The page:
In back-to-back unanimous votes, the Steamship Authority board buried the hatchet with Senesco Marine over contract work for the MV Katama. The board awarded the Rhode Island shipyard an $895,791 contract in January that involved the vessel undergoing a “Coast Guard hull exam, machinery inspections, underwater hull cleaning and painting, hull plating replacements and inserts, steering replacement, and bow thruster maintenance.”
However, as the novel coronavirus pandemic gutted SSA finances, the ferry line reached out to Senesco to try to change the parameters of the contract. The contract was slated to be fulfilled this month. Mark Amunsden, SSA director of marine operations, told the board in April he’d reached out to Senesco, and had not heard anything from the shipyard. In subsequent meetings, the board went into executive session to discuss potential litigation with Senesco. In May the Martha’s Vineyard Times revealed former SSA maintenance and engineering director Carl Walker was Senesco’s repair yard superintendent, which held potential procurement and ethics pitfalls for the Katama contract. Senesco did not perceive any such pitfalls. Moreover, in a statement to The Times, Senesco expressed “surprise and dismay” the SSA was contemplating litigation. The shipyard stated it was appreciative of the money woes brought on by the pandemic, but that it couldn’t lightly cast the contract aside.
“Six weeks after awarding the contract to Senesco, the Authority asked that we delay the project — or that we do the work with payments deferred for up to a year,” the shipyard stated. “Further, the Authority has not yet issued any of the progress payments, specified in the Authority’s own contract language, to cover the costs we have already incurred to perform the repairs. Senesco is simply not in a position to cover those costs. When we commit to contract work, we allocate our workforce and necessary resources, and, frankly, turn down other opportunities. Simply put, we want to do the work the Authority hired us to do following the contract as they wrote it.”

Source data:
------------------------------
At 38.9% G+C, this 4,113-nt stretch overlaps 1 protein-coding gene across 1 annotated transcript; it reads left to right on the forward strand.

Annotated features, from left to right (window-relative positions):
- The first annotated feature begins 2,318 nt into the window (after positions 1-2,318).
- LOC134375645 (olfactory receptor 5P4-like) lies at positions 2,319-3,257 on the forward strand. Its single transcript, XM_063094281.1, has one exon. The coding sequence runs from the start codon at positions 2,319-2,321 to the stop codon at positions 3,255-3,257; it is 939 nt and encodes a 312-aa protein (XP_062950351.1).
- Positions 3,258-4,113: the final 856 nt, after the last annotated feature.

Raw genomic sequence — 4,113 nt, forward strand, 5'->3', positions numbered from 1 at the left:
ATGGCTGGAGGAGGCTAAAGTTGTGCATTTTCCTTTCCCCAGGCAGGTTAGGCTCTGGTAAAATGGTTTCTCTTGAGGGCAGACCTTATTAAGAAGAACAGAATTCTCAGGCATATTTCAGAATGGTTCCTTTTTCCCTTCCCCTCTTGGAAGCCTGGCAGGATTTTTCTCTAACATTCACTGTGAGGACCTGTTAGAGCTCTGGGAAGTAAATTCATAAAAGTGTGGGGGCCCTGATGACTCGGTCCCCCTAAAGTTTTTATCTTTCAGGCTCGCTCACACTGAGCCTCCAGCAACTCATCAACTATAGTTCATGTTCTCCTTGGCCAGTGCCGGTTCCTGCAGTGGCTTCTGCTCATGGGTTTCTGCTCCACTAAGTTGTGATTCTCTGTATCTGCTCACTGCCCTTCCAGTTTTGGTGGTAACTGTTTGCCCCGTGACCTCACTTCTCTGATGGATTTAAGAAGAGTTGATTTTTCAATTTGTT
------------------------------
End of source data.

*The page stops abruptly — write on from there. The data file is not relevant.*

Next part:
Following an executive session that the board entered at the very start of their meeting Tuesday, the board agreed to authorize staff recommendations on a settlement agreement with Senesco. The SSA declined to release the agreement immediately after the meeting, citing the lack of signatures from both parties as justification. Later Tuesday evening, however, the SSA released a signed copy. The agreement calls for a $142,243 payment to Senesco in reimbursement for materials they bought and stockpiled in preparation for work on the Katama.
The board also agreed to the conveyance of “purchased materials, parts, and equipment” from Senesco to Thames Shipyard in Connecticut, and for Thames, the underbidder on the contract back in January, to take over the job. Because the SSA has or will have purchased the materials Senesco ordered for the Katama, staffers plan to work with Thames on lowering the contract price to reflect the lower overhead.
“I’m really delighted with the resolve that has come of this, and the people involved on both sides of the fence obviously know the right actions to take and took [them],” Barnstable board member Robert Jones said. “So I think we’re all better for it, and I would look forward to dealing with Senesco again if the time came.”
“Given the discussions we had prior, I think this is a very good resolution to this situation,” chair Jim Malkin said.